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Spence, D.P. (1968). The Human Nature of Science. Researchers at Work in Psychiatry: By Stewart E. Perry. New York: The Free Press, 1966. 289 pp.. Psychoanal Q., 37:151-153.
    

(1968). Psychoanalytic Quarterly, 37:151-153

The Human Nature of Science. Researchers at Work in Psychiatry: By Stewart E. Perry. New York: The Free Press, 1966. 289 pp.

Review by:
Donald P. Spence

The intent of this book can best be judged by an arresting confession made by the author in the final chapter, as follows: 'I begin … with the pessimistic idea that I (like all other scientists) am basically alone in this world and what I have always to do is to try to transcend that aloneness' (p. 238). How is this done? By trying to code personal experience with a shared system of rules—the rules of science—so that others may participate in the author's experience even though they cannot see with his eyes.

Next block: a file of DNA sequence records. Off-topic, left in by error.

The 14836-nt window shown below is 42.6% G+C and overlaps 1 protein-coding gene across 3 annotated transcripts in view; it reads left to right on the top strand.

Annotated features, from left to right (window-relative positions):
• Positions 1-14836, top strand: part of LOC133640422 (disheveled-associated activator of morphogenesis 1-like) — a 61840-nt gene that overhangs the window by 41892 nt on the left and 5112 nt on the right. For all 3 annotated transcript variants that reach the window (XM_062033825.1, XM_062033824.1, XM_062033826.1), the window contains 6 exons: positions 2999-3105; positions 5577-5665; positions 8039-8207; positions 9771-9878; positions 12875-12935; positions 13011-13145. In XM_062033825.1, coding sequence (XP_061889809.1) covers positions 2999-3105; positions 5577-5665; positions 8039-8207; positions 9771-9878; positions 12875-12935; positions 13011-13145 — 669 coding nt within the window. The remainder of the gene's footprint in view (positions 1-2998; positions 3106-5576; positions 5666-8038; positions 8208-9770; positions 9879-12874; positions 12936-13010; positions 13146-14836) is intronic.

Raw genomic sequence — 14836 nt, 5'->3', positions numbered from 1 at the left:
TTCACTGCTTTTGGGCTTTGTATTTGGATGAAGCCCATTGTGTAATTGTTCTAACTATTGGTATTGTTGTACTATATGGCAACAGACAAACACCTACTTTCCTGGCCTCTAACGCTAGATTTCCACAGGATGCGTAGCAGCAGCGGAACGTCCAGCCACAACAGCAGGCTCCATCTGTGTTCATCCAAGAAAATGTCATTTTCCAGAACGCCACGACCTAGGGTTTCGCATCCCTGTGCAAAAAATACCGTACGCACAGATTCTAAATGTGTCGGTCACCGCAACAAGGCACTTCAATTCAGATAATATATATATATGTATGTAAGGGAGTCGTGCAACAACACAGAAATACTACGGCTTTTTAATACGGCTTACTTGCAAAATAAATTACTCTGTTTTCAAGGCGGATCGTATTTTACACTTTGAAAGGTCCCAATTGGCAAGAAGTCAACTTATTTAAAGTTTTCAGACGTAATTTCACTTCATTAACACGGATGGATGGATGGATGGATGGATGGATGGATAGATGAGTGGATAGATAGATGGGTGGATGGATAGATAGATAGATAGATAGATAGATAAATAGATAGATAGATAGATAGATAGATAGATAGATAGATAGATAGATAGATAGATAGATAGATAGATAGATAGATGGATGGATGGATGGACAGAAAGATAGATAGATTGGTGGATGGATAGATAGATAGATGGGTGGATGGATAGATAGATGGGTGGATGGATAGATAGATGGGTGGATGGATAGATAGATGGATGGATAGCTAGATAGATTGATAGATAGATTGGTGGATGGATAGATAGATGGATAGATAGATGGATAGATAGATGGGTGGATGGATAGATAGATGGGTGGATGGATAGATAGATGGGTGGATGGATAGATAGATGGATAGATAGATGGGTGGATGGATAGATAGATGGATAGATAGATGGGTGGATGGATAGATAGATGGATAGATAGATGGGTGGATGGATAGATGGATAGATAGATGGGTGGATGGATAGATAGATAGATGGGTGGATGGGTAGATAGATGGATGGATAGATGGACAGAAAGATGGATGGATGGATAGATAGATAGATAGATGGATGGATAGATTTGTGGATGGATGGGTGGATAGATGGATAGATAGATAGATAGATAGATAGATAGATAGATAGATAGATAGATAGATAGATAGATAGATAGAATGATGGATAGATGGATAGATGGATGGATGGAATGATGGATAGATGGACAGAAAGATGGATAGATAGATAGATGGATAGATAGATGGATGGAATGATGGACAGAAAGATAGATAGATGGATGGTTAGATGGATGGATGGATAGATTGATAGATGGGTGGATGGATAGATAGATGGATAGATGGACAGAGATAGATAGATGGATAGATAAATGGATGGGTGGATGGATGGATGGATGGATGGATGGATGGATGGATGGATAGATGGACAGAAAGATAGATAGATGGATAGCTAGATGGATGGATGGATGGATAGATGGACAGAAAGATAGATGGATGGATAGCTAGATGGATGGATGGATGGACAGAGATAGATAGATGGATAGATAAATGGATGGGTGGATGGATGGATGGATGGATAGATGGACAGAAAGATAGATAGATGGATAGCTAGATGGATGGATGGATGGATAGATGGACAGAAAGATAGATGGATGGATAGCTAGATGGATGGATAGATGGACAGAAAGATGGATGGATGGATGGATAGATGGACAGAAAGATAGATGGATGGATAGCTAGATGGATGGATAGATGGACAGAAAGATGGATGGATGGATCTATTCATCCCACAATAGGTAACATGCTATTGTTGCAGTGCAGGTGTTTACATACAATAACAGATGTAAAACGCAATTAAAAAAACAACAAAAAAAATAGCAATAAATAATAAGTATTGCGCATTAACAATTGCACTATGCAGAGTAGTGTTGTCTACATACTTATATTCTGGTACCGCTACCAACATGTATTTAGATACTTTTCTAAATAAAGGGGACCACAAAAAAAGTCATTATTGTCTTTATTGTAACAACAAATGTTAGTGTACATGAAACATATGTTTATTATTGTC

Judged by this statement of purpose, Perry's book is only partly successful. He is broadly concerned with the influence of the social structure on the research enterprise and capably discusses the general nature of the problem, bringing together an impressive collection of references; anyone interested in the interface which joins science and society could learn a great deal from chapter ten.

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